R8   00000000 00000000 00000000 00000000 00000000 00000000 00000000 00000000
            s0       s1       s2       s3       s4       s5       s6       s7
 R16  00000000 00000000 00000000 00000000 00000000 00000000 00000000 00000000
            t8       t9       k0       k1       gp       sp       s8       ra
 R24  00000000 00000000 00000000 00000000 00000000 7fffe9d8 00000000 00000000
            sr       lo       hi      bad    cause       pc
      0000ff13 00000000 00000000 0e00ba44 00000024 0e00ba48
           fsr      fir       fp
      00000000 00000000 00000000
(gdb) x/26i 0xe00ba44
0xe00ba44:      lui     $a3,0xe09
0xe00ba48:      lw      $a0,0($sp)
0xe00ba4c:      addiu   $a3,$a3,200
0xe00ba50:      lw      $a3,0($a3)
0xe00ba54:      addiu   $a1,$sp,4
0xe00ba58:      li      $at,-16
0xe00ba5c:      lui     $gp,0xe09
0xe00ba60:      and     $sp,$sp,$at
0xe00ba64:      addiu   $a2,$a1,4
0xe00ba68:      sll     $v0,$a0,0x2
0xe00ba6c:      addiu   $gp,$gp,27744
0xe00ba70:      addiu   $sp,$sp,-16
0xe00ba74:      bnez    $a3,0xe00ba88
0xe00ba78:      addu    $a2,$a2,$v0
0xe00ba7c:      lui     $at,0xe09
0xe00ba80:      addiu   $at,$at,200
0xe00ba84:      sw      $a2,0($at)
0xe00ba88:      lui     $at,0xe09
0xe00ba8c:      addiu   $at,$at,15424
0xe00ba90:      sw      $a0,0($at)
0xe00ba94:      lui     $at,0xe09
0xe00ba98:      addiu   $at,$at,15456
0xe00ba9c:      sw      $a1,0($at)
0xe00baa0:      sd      $zero,8($sp)
0xe00baa4:      jal     0xe0715dc

(gdb) c

Program received signal SIGILL, Illegal instruction.
warning: Hit heuristic-fence-post without finding
warning: enclosing function for address 0xe00baa0
0xe00baa0 in ?? ()

The problem was caused by the sd instruction, which stands for "store double word". The credits for debugging this go to Wayne Knowles: the sd instruction is only allowed when the processor is running in 64-bit mode. Execution of sd in 32-bit mode causes a reserved instruction exception. The kernel turns this exception into a SIGILL signal.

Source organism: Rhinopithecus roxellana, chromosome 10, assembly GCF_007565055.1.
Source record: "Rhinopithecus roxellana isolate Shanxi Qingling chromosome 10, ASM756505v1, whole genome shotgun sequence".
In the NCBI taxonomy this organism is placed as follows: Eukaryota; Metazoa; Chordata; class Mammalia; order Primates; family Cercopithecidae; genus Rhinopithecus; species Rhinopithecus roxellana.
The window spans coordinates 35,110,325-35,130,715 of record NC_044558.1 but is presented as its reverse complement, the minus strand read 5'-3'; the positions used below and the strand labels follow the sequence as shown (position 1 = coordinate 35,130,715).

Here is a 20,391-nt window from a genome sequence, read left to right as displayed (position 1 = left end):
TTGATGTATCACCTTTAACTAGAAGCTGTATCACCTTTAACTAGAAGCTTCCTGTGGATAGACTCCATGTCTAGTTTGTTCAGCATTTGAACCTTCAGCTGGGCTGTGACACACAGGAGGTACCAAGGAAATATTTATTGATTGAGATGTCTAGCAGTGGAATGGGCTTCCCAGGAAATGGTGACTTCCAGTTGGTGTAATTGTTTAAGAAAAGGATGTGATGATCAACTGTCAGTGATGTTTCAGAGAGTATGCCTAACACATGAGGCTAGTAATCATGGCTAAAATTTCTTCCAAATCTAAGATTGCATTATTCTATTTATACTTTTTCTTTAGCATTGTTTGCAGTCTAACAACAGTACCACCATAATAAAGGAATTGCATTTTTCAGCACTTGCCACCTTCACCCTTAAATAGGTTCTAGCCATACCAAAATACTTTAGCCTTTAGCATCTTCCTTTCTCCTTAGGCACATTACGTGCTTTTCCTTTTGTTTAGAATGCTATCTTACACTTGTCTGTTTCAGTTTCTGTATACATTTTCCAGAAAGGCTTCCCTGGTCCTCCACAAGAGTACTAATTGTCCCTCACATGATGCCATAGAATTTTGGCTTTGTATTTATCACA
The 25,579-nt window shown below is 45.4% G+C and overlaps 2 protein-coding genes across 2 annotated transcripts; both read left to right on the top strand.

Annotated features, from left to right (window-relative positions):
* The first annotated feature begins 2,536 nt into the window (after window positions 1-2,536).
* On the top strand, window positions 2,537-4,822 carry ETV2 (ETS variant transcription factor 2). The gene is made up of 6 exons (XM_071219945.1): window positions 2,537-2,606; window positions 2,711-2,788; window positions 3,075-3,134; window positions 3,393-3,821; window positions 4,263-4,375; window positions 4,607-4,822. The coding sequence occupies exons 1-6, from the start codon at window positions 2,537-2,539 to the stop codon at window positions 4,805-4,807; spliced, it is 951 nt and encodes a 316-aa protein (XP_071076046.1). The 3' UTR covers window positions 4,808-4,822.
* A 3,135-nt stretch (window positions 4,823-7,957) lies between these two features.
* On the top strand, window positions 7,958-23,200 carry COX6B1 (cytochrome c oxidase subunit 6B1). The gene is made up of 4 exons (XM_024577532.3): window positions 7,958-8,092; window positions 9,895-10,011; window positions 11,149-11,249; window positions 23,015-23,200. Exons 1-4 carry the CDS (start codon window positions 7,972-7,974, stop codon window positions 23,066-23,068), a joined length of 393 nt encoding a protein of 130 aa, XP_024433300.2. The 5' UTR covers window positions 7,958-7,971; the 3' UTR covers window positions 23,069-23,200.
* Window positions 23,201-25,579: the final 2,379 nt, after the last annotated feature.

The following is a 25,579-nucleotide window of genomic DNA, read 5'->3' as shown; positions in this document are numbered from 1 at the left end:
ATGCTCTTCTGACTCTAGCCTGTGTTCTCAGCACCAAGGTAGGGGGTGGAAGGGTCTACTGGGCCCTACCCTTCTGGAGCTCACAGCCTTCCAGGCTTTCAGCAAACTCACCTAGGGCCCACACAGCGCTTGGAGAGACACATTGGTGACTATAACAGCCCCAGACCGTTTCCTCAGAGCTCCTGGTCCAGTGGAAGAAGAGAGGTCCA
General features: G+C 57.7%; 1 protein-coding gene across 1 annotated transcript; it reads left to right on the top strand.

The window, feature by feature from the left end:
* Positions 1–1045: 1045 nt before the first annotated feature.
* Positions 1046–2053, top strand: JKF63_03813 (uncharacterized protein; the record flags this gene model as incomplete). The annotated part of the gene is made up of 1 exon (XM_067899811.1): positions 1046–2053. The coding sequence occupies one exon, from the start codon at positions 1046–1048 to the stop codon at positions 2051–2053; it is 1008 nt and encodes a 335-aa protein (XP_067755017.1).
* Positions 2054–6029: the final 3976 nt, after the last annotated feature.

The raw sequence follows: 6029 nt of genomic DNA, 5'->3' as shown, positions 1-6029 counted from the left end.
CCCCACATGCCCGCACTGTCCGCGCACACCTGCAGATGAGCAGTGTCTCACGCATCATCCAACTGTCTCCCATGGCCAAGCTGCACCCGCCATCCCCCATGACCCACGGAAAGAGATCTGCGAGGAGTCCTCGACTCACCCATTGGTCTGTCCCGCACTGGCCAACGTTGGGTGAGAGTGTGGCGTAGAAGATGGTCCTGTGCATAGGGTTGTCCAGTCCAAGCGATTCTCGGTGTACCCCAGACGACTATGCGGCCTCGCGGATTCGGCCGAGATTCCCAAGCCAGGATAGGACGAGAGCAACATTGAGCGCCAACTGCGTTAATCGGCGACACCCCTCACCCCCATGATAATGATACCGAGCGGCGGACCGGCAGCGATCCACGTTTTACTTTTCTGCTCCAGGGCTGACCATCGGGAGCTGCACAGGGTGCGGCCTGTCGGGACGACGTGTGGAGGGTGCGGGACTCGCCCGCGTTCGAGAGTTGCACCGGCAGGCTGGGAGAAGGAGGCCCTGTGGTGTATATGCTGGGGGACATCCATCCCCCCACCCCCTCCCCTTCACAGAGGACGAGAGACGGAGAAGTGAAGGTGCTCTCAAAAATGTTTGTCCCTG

The solution is to set up the processor in 64-bit mode for execution of n32 binaries. This is done by setting a flag in the SR register. This flag is called MIPS3_SR_UX in NetBSD's sys/arch/mips/include/psl.h. The fix to this problem is therefore to write a setregs_n32() function to set up the registers for IRIX n32 binaries. This function just sets the MIPS3_SR_UX flag and then calls the regular setregs().

In the exec switch from sys/exec_conf.c, IRIX has two entries: one for o32 binaries, which uses an o32 probe function called irix_elf32_probe_o32(); and the other the emul_irix_o32 struct emul (defined in sys/compat/irix/irix_exec.c). This struct emul contains a pointer to setregs(). The other entry is for n32 binaries; it uses irix_elf32_probe_n32() and the emul_irix_n32 struct emul. emul_irix_n32 contains a pointer to setregs_n32() as the function to set up CPU registers.

With this setregs_n32() function, n32 binaries are able to start up and do a few system calls. They crash on the first system call manipulating 64-bit data, which is the case for mmap(), lseek(), or stat(). Simple static n32 are hence actually able to work because they do not need mmap() to link. It is possible to run a static n32 /bin/sh and use it to launch shell commands, but it quickly dies (as soon as it hits a system call that uses 64-bit data, in fact).

To reliably run n32 binaries, we need 64-bit support in the kernel. This will be discussed in more details in a later article.

Emmanuel Dreyfus is a system and network administrator in Paris, France, and is currently a developer for NetBSD.